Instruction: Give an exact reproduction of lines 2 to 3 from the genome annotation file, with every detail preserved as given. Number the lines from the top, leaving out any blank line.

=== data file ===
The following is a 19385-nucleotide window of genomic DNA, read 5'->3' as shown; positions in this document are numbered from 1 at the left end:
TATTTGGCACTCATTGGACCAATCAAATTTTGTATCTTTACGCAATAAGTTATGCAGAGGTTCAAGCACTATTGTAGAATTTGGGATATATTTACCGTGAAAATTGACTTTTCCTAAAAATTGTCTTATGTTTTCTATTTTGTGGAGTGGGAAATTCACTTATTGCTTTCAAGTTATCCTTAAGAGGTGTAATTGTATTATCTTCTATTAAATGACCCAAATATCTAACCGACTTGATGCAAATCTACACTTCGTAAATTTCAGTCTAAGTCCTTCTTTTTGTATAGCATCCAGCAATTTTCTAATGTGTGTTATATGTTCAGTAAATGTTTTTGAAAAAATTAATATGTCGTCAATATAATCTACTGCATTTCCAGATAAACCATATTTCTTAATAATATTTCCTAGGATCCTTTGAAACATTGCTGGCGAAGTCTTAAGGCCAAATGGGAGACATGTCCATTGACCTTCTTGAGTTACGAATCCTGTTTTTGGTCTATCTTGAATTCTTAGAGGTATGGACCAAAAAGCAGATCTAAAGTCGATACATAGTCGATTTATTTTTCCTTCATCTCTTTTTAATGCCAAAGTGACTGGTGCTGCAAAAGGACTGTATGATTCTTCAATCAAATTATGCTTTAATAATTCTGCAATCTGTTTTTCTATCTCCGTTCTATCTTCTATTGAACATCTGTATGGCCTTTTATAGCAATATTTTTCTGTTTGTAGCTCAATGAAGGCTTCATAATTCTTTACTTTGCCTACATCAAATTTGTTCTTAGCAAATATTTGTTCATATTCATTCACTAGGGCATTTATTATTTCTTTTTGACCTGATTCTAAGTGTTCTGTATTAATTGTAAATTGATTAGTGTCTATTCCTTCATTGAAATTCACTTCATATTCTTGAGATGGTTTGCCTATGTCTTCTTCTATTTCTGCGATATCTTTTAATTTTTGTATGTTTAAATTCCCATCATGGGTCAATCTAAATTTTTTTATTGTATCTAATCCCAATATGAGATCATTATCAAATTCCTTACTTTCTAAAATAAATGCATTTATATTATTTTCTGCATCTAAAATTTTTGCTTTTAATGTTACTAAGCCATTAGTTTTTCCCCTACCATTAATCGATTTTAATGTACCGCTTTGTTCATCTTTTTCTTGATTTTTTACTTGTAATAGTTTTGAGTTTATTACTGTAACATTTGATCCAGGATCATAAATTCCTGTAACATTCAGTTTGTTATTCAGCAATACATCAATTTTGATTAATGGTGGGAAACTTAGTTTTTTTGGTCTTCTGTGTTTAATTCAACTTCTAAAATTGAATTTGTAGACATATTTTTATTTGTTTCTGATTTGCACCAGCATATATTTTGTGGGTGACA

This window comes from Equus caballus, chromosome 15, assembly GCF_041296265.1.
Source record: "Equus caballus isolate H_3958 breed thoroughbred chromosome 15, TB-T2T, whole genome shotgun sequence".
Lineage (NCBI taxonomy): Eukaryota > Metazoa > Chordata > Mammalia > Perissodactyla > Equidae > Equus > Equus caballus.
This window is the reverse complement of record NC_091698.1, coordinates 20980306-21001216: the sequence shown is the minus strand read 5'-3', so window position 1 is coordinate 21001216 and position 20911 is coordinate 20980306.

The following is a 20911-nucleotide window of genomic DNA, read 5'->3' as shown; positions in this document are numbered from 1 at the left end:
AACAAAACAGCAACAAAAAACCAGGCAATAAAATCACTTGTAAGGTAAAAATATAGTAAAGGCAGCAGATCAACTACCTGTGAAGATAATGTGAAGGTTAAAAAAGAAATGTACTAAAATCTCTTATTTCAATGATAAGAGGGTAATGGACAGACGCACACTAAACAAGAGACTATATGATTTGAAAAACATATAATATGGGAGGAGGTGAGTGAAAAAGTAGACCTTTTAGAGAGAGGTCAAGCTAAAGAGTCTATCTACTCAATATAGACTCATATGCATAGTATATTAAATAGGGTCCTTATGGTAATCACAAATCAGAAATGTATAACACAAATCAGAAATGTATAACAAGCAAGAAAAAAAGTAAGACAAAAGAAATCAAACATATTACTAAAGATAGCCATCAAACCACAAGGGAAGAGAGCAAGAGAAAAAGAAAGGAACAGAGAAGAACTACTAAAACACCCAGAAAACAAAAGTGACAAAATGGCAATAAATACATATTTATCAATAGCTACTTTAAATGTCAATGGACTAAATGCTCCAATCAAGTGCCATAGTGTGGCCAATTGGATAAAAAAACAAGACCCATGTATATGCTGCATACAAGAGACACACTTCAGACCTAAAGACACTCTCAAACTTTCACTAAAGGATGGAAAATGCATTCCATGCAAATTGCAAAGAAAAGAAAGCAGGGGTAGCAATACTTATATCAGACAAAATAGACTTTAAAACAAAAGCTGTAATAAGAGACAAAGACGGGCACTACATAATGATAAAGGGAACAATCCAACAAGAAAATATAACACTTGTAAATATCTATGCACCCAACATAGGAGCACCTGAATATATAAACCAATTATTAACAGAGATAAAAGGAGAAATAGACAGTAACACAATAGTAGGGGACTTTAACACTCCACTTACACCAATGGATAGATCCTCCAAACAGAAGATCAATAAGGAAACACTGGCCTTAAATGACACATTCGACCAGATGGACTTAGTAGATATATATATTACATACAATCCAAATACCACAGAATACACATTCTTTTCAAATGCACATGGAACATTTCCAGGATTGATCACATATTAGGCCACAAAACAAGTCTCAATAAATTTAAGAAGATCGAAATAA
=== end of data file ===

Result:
TATTTGGCACTCATTGGACCAATCAAATTTTGTATCTTTACGCAATAAGTTATGCAGAGGTTCAAGCACTATTGTAGAATTTGGGATATATTTACCGTGAAAATTGACTTTTCCTAAAAATTGTCTTATGTTTTCTATTTTGTGGAGTGGGAAATTCACTTATTGCTTTCAAGTTATCCTTAAGAGGTGTAATTGTATTATCTTCTATTAAATGACCCAAATATCTAACCGACTTGATGCAAATCTACACTTCGTAAATTTCAGTCTAAGTCCTTCTTTTTGTATAGCATCCAGCAATTTTCTAATGTGTGTTATATGTTCAGTAAATGTTTTTGAAAAAATTAATATGTCGTCAATATAATCTACTGCATTTCCAGATAAACCATATTTCTTAATAATATTTCCTAGGATCCTTTGAAACATTGCTGGCGAAGTCTTAAGGCCAAATGGGAGACATGTCCATTGACCTTCTTGAGTTACGAATCCTGTTTTTGGTCTATCTTGAATTCTTAGAGGTATGGACCAAAAAGCAGATCTAAAGTCGATACATAGTCGATTTATTTTTCCTTCATCTCTTTTTAATGCCAAAGTGACTGGTGCTGCAAAAGGACTGTATGATTCTTCAATCAAATTATGCTTTAATAATTCTGCAATCTGTTTTTCTATCTCCGTTCTATCTTCTATTGAACATCTGTATGGCCTTTTATAGCAATATTTTTCTGTTTGTAGCTCAATGAAGGCTTCATAATTCTTTACTTTGCCTACATCAAATTTGTTCTTAGCAAATATTTGTTCATATTCATTCACTAGGGCATTTATTATTTCTTTTTGACCTGATTCTAAGTGTTCTGTATTAATTGTAAATTGATTAGTGTCTATTCCTTCATTGAAATTCACTTCATATTCTTGAGATGGTTTGCCTATGTCTTCTTCTATTTCTGCGATATCTTTTAATTTTTGTATGTTTAAATTCCCATCATGGGTCAATCTAAATTTTTTTATTGTATCTAATCCCAATATGAGATCATTATCAAATTCCTTACTTTCTAAAATAAATGCATTTATATTATTTTCTGCATCTAAAATTTTTGCTTTTAATGTTACTAAGCCATTAGTTTTTCCCCTACCATTAATCGATTTTAATGTACCGCTTTGTTCATCTTTTTCTTGATTTTTTACTTGTAATAGTTTTGAGTTTATTACTGTAACATTTGATCCAGGATCATAAATTCCTGTAACATTCAGTTTGTTATTCAGCAATACATCAATTTTGATTAATGGTGGGAAACTTAGTTTTTTTGGTCTTCTGTGTTTAATTCAACTTCTAAAATTGAATTTGTAGACATATTTTTATTTGTTTCTGATTTGCACCAGCATATATTTTGTGGGTGACA

This window comes from Equus caballus, chromosome 15, assembly GCF_041296265.1.